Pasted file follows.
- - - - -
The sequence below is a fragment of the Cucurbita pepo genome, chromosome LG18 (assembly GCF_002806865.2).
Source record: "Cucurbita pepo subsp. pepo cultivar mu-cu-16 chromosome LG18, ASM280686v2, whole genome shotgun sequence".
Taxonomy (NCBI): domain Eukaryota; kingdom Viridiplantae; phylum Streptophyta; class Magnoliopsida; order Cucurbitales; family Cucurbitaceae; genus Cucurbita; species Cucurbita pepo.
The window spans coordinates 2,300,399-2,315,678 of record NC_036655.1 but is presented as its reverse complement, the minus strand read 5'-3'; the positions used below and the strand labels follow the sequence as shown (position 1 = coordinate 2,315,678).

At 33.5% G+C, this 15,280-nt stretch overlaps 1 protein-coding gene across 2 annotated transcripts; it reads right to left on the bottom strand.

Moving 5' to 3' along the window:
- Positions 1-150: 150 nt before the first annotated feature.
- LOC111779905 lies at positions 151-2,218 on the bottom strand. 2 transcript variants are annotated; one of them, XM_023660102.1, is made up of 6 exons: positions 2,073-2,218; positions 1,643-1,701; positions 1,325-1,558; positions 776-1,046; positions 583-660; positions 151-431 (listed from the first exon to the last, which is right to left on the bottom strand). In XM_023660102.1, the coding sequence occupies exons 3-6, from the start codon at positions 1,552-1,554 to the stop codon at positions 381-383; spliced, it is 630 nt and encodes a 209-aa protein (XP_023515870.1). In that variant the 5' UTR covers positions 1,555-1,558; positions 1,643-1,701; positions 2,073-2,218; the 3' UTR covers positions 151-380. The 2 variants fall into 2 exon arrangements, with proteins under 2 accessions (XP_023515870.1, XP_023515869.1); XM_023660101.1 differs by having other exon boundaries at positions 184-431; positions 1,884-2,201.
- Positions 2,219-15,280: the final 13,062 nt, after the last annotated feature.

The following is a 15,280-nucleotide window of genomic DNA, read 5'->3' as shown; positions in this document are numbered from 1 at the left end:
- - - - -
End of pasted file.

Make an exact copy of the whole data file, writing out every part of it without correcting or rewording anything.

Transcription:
The sequence below is a fragment of the Cucurbita pepo genome, chromosome LG18 (assembly GCF_002806865.2).
Source record: "Cucurbita pepo subsp. pepo cultivar mu-cu-16 chromosome LG18, ASM280686v2, whole genome shotgun sequence".
Taxonomy (NCBI): domain Eukaryota; kingdom Viridiplantae; phylum Streptophyta; class Magnoliopsida; order Cucurbitales; family Cucurbitaceae; genus Cucurbita; species Cucurbita pepo.
The window spans coordinates 2,300,399-2,315,678 of record NC_036655.1 but is presented as its reverse complement, the minus strand read 5'-3'; the positions used below and the strand labels follow the sequence as shown (position 1 = coordinate 2,315,678).

At 33.5% G+C, this 15,280-nt stretch overlaps 1 protein-coding gene across 2 annotated transcripts; it reads right to left on the bottom strand.

Moving 5' to 3' along the window:
- Positions 1-150: 150 nt before the first annotated feature.
- LOC111779905 lies at positions 151-2,218 on the bottom strand. 2 transcript variants are annotated; one of them, XM_023660102.1, is made up of 6 exons: positions 2,073-2,218; positions 1,643-1,701; positions 1,325-1,558; positions 776-1,046; positions 583-660; positions 151-431 (listed from the first exon to the last, which is right to left on the bottom strand). In XM_023660102.1, the coding sequence occupies exons 3-6, from the start codon at positions 1,552-1,554 to the stop codon at positions 381-383; spliced, it is 630 nt and encodes a 209-aa protein (XP_023515870.1). In that variant the 5' UTR covers positions 1,555-1,558; positions 1,643-1,701; positions 2,073-2,218; the 3' UTR covers positions 151-380. The 2 variants fall into 2 exon arrangements, with proteins under 2 accessions (XP_023515870.1, XP_023515869.1); XM_023660101.1 differs by having other exon boundaries at positions 184-431; positions 1,884-2,201.
- Positions 2,219-15,280: the final 13,062 nt, after the last annotated feature.

The following is a 15,280-nucleotide window of genomic DNA, read 5'->3' as shown; positions in this document are numbered from 1 at the left end: